The Aged ($35) is er, aged, in re-purposed bourbon casks for two years. Re-purposed is different than 'used' because it is pressure washed, sanded, and re-toasted. Because of that it has characteristics of a scotch or aged tequila, and yet its profile remains distinct in that it is more fruity and floral than either. As with scotch, the nose is saturated with vanilla and hints of toffee, and the dominating flavor we tasted was banana bread.
Our tasting was held at Chantanee in Bellevue, and therefore we had the mixology skills of Evan Martin at our disposal. What lucky girls we were! He served up 3 delicious cocktails for our meeting: the Negroni Doce (a twist on a classic Negoni), Brazilian Grog (a twist on a rum punch), and a Quentao (perfect for the holidays!).

Happy mixing!

Negroni Doce

1 oz. Novo Fogo Silver
1 oz. Aperol
1 oz. Rose Vermouth
2 dashes Bittermen's Grapefruit bitters

Stir all ingredients over ice, strain into coupe glass. Garnish with grapefruit zest.

Brazilian Grog

2 oz. Novo Fogo Gold
0.66 oz. Grog Mix (equal parts Allspice Dram, Cointreau, and Honey Syrup)
0.5 oz lime
1 oz Orange
3 dashes coffee tincture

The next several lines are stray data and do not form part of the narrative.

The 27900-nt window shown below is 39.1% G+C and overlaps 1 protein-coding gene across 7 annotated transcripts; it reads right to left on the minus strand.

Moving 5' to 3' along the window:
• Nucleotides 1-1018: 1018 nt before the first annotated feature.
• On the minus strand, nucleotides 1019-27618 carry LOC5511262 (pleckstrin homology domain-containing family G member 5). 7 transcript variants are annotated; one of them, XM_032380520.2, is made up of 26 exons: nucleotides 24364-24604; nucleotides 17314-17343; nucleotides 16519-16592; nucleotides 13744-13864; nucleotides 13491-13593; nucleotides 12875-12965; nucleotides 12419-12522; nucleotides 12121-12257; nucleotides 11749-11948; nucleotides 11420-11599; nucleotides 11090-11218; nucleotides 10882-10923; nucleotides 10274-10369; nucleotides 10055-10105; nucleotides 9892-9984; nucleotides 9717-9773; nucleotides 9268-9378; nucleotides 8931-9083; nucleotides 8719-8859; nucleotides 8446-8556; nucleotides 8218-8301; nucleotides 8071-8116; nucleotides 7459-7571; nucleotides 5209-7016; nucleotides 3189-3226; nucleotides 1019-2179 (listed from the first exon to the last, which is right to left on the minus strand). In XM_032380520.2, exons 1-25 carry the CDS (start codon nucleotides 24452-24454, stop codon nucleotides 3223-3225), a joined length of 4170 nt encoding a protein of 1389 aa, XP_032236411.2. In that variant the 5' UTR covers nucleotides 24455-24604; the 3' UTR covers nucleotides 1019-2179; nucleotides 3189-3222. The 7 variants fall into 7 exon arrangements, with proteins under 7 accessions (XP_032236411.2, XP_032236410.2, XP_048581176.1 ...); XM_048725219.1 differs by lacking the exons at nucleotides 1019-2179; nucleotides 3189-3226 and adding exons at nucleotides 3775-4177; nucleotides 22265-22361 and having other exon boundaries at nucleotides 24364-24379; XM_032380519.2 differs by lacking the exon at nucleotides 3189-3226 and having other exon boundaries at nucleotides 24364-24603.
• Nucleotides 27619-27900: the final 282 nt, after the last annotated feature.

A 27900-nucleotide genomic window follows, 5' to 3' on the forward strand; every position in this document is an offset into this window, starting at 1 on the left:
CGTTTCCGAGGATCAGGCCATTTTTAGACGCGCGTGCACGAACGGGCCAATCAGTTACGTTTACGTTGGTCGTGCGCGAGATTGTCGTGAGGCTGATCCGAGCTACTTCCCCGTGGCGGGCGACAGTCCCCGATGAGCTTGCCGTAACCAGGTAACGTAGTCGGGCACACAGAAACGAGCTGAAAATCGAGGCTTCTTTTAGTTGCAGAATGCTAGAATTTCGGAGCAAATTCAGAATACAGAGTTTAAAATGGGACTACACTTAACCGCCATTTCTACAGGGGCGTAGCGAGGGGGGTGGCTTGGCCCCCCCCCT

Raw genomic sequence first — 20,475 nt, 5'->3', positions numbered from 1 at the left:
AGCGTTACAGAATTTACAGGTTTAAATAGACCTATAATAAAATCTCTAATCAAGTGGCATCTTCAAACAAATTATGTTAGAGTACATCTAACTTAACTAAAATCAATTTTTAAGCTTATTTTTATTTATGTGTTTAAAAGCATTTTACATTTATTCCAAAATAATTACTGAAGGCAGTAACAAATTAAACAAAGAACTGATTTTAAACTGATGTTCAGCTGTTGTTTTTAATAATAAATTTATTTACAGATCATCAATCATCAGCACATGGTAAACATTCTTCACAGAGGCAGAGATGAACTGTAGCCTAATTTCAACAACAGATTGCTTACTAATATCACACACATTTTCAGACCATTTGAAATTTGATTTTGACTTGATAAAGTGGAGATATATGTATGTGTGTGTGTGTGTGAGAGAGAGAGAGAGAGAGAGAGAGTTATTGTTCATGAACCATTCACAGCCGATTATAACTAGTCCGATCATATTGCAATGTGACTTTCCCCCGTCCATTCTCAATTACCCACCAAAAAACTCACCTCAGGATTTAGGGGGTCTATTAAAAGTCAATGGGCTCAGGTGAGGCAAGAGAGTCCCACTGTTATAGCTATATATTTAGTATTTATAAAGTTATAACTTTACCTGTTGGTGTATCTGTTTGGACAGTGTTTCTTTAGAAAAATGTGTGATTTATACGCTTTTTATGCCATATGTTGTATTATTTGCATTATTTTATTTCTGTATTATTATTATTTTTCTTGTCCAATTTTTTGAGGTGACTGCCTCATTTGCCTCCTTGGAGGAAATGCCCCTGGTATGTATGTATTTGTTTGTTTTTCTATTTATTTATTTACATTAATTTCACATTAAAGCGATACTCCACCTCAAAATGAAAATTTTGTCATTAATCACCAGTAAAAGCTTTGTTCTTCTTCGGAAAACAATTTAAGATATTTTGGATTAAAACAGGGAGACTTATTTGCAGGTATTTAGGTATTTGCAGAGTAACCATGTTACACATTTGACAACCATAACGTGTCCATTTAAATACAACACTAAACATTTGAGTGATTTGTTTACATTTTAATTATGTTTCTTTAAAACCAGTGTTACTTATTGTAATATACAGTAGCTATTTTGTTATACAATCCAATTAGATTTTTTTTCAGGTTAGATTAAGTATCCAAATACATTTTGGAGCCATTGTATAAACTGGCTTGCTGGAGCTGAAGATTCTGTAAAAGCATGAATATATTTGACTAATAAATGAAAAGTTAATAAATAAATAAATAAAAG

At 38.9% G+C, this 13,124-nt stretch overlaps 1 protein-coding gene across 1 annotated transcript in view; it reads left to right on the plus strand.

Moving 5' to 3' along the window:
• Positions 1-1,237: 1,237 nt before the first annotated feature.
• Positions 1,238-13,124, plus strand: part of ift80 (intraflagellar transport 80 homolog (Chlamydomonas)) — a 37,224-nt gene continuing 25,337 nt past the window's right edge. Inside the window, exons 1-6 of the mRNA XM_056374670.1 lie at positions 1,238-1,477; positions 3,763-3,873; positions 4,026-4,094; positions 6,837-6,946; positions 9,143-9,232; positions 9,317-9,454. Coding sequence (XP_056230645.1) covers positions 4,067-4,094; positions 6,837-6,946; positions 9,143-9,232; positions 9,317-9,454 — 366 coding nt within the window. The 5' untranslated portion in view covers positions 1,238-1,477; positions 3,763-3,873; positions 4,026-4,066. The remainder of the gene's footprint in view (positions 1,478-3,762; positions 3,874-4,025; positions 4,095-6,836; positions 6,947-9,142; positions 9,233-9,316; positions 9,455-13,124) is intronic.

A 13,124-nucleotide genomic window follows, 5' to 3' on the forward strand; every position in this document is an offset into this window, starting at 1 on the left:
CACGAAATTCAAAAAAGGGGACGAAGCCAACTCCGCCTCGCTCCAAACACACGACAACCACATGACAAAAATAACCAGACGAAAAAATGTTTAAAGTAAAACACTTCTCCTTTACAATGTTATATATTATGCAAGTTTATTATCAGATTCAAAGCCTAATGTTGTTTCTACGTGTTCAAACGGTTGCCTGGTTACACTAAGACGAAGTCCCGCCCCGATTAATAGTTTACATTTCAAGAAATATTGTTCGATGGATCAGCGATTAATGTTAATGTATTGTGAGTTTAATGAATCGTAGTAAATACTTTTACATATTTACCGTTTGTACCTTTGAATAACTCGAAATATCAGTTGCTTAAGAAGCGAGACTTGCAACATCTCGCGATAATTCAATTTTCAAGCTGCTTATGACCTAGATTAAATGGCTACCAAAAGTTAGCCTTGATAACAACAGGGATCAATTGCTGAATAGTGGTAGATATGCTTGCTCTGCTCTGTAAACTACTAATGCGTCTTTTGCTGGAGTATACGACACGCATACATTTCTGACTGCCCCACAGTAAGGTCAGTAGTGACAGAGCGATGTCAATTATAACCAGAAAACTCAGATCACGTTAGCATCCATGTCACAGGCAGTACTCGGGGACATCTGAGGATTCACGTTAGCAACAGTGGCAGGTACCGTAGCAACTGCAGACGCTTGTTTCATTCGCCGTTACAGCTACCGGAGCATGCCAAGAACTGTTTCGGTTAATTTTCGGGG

Shake briefly, strain over crushed ice in old fashioned glass. Garnish with an orange slice.

(This one was by far our favorite! Talk about a delicious dram...)

Quentao (hot Brazilian punch)

1.5 oz. Novo Fogo Gold
0.5 oz. Ginger Syrup
6 oz. Mulled Cider (hot)
cinnamon stick garnish

Stir together gently. Serve in glassware that won't burn your fingers!

Cheers! Or as they say in Brazil, Saude!


For more information on LUPEC Seattle:

For more information about Novo Fogo:

And finally, for more information about Chantanee, Bellevue:

Thanks again to Jackie for letting me republish this and thanks to all of you for supporting LUPEC Seattle. If you have a favorite meeting memory over the last year feel free to post it in the comments section. Additionally if there is a place or a subject you’d like to see in 2011 put that in there too.

Happy Holidays and Happy New Year!!